Replacement of ascending aorta with 22 mm Hemashield graft

sandy06

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PREOPERATIVE DIAGNOSIS:
Acute type A aortic dissection with arch dissection.

POSTOPERATIVE DIAGNOSIS:
Chronic type A aortic dissection with acute tear at the mid arch with
rupture.

OPERATION:
1. Replacement of ascending aorta with 22 mm Hemashield graft.
2. Reimplant of innominate and left carotid artery with a 14 mm
bifurcating Hemashield graft and a right axillary artery
cannulation and repair with retrograde cerebral perfusion and
selective antegrade cerebral perfusion via the Hemashield graft
with hypothermic circulatory arrest.
3. Repair of left femoral artery.
4. Repair of right axillary artery.

SURGEON: A, M.D.

ASSISTANTS:

ANESTHESIA:
General endotracheal tube anesthesia.

ESTIMATED BLOOD LOSS:

SPECIMENS REMOVED:

INDICATIONS:

DESCRIPTION OF PROCEDURE/FINDINGS:
Briefly, patient was identified in the holding area after being
transported by helicopter from the Lower Keys Medical Center with an
acute type A dissection. CAT scan was reviewed and the patient was
urgently taken to the operating room. Once placed to the operating
room, the patient was given general endotracheal tube anesthesia and
preoperative antibiotics. All appropriate monitors were placed which
included a right and left radial A-lines, with a right internal
jugular Swan-Ganz catheter, and Foley catheters were placed. All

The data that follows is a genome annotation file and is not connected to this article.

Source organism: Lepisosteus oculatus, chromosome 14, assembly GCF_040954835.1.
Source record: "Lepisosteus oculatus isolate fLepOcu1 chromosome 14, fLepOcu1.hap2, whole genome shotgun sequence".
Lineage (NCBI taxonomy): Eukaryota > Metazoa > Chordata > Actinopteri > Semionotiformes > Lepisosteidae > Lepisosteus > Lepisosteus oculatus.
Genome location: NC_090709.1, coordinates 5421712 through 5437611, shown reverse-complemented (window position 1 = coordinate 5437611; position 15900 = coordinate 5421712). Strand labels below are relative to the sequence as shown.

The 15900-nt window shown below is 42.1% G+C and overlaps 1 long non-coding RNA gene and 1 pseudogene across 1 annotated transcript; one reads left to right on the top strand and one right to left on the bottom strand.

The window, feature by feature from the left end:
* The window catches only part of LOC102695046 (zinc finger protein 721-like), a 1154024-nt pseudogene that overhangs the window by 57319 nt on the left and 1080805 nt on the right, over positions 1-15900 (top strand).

appropriate monitors were placed and a transesophageal echo was
performed.

Once the patient was prepped and draped, a transesophageal echo
verifies an arch dissection with a tear just proximal to the left
subclavian artery, with true and false luminal flow in basal artery
on the transesophageal echocardiogram. The patient had no aortic
insufficiency and dissection starting at the sinotubular junction. So
at this point, since the patient had an arch dissection with the
possibility of selective antegrade cerebral perfusion, we decided to
perform a right axillary artery cannulation.

So, at this point, an incision was made in the right subclavicular
region. We were able to cut down the subcutaneous tissue with the
Bovie cautery, achieving hemostasis. At this point, the pulsatile
subclavian artery was identified and we were able to isolate it more
proximally and distally with vessel loops. At this point, a modified
Seldinger technique was utilized with the guidewire without any
resistance; and with a subcutaneous tissue dilator over the
guidewire, we were able to place in an 18-French arterial cannula
into the subclavian artery without any difficulty and without any
resistance. This was connected to arterial line and cardiopulmonary
bypass circuit. This was done with 10,000 units of heparin on board.
At this point, sternotomy was created from the jugular notch to the
xiphoid process, and entering through the subcutaneous tissue with
the Bovie cautery, and the midline of the sternum was transected with
a sternal saw. Once the sternum was transected, the sternum was made